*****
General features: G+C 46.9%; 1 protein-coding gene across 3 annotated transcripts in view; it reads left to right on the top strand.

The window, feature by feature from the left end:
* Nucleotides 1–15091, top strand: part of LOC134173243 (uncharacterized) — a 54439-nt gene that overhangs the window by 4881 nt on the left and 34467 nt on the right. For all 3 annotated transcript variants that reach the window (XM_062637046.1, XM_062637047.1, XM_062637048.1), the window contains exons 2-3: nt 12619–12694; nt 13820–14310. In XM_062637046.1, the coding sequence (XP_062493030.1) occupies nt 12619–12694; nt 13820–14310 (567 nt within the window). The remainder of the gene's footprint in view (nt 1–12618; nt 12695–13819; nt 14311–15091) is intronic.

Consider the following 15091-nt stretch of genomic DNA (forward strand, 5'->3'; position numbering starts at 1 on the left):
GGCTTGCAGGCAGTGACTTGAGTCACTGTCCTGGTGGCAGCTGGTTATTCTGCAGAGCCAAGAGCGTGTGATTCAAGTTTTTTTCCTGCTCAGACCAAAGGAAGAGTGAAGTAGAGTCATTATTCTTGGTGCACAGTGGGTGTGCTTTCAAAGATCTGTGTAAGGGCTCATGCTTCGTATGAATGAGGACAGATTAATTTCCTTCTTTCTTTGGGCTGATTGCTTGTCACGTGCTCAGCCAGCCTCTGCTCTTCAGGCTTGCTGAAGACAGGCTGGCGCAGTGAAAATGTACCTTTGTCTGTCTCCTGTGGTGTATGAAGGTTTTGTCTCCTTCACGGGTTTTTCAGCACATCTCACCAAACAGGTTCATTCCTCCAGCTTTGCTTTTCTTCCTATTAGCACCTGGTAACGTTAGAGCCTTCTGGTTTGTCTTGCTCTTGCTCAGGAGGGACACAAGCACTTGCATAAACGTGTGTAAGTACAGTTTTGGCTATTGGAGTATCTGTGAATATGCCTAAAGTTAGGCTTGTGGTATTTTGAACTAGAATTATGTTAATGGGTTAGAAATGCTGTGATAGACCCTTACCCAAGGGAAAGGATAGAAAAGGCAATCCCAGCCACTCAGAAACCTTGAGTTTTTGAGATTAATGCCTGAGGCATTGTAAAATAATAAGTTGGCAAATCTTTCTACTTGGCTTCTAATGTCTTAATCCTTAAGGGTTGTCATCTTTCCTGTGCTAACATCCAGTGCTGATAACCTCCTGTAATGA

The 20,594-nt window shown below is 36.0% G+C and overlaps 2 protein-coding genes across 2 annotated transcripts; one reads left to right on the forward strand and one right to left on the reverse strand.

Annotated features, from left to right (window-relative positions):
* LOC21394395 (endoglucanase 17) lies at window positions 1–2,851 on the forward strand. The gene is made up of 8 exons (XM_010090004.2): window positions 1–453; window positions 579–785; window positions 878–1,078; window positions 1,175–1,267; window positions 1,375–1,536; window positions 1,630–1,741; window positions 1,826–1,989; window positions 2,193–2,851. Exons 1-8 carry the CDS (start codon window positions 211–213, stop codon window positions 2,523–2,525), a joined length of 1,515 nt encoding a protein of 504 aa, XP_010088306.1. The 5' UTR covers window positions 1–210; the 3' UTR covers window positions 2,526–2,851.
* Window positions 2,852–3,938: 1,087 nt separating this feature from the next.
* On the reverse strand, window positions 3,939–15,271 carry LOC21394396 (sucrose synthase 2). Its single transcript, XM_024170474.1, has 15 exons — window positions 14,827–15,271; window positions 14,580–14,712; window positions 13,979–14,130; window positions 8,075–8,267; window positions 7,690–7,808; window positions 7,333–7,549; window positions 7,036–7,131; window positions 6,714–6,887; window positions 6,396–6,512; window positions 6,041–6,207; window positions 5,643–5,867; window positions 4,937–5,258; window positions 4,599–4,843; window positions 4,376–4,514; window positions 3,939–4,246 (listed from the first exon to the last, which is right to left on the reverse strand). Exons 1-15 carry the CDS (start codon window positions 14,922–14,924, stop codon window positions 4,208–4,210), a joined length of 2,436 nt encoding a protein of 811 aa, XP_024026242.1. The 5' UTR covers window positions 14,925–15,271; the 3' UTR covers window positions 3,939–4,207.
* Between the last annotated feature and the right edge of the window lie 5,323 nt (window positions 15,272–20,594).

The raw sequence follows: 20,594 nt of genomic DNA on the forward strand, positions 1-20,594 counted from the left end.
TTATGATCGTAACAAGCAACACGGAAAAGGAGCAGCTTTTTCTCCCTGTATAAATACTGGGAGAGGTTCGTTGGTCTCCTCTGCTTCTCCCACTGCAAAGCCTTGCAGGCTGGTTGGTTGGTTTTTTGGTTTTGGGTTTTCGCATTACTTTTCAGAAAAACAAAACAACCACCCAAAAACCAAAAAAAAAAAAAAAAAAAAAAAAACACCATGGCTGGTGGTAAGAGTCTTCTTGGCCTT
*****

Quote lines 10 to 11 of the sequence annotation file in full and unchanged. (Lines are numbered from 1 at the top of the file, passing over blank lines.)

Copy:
* On the reverse strand, window positions 3,939–15,271 carry LOC21394396 (sucrose synthase 2). Its single transcript, XM_024170474.1, has 15 exons — window positions 14,827–15,271; window positions 14,580–14,712; window positions 13,979–14,130; window positions 8,075–8,267; window positions 7,690–7,808; window positions 7,333–7,549; window positions 7,036–7,131; window positions 6,714–6,887; window positions 6,396–6,512; window positions 6,041–6,207; window positions 5,643–5,867; window positions 4,937–5,258; window positions 4,599–4,843; window positions 4,376–4,514; window positions 3,939–4,246 (listed from the first exon to the last, which is right to left on the reverse strand). Exons 1-15 carry the CDS (start codon window positions 14,922–14,924, stop codon window positions 4,208–4,210), a joined length of 2,436 nt encoding a protein of 811 aa, XP_024026242.1. The 5' UTR covers window positions 14,925–15,271; the 3' UTR covers window positions 3,939–4,207.
* Between the last annotated feature and the right edge of the window lie 5,323 nt (window positions 15,272–20,594).